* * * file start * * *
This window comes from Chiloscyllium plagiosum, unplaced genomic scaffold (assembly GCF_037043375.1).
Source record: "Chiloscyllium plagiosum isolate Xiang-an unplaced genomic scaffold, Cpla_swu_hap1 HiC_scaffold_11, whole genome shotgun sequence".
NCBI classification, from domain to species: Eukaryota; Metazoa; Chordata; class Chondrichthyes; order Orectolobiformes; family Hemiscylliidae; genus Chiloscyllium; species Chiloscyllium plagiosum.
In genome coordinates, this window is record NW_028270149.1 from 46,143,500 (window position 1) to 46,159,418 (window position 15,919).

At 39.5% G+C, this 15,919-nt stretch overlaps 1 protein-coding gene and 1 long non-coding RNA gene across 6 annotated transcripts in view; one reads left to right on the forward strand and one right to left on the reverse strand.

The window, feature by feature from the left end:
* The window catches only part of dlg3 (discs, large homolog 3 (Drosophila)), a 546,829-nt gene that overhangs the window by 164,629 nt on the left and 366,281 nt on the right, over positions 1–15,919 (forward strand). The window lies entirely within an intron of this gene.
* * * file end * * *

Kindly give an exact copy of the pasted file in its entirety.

This window comes from Chiloscyllium plagiosum, unplaced genomic scaffold (assembly GCF_037043375.1).
Source record: "Chiloscyllium plagiosum isolate Xiang-an unplaced genomic scaffold, Cpla_swu_hap1 HiC_scaffold_11, whole genome shotgun sequence".
NCBI classification, from domain to species: Eukaryota; Metazoa; Chordata; class Chondrichthyes; order Orectolobiformes; family Hemiscylliidae; genus Chiloscyllium; species Chiloscyllium plagiosum.
In genome coordinates, this window is record NW_028270149.1 from 46,143,500 (window position 1) to 46,159,418 (window position 15,919).

At 39.5% G+C, this 15,919-nt stretch overlaps 1 protein-coding gene and 1 long non-coding RNA gene across 6 annotated transcripts in view; one reads left to right on the forward strand and one right to left on the reverse strand.

The window, feature by feature from the left end:
* The window catches only part of dlg3 (discs, large homolog 3 (Drosophila)), a 546,829-nt gene that overhangs the window by 164,629 nt on the left and 366,281 nt on the right, over positions 1–15,919 (forward strand). The window lies entirely within an intron of this gene.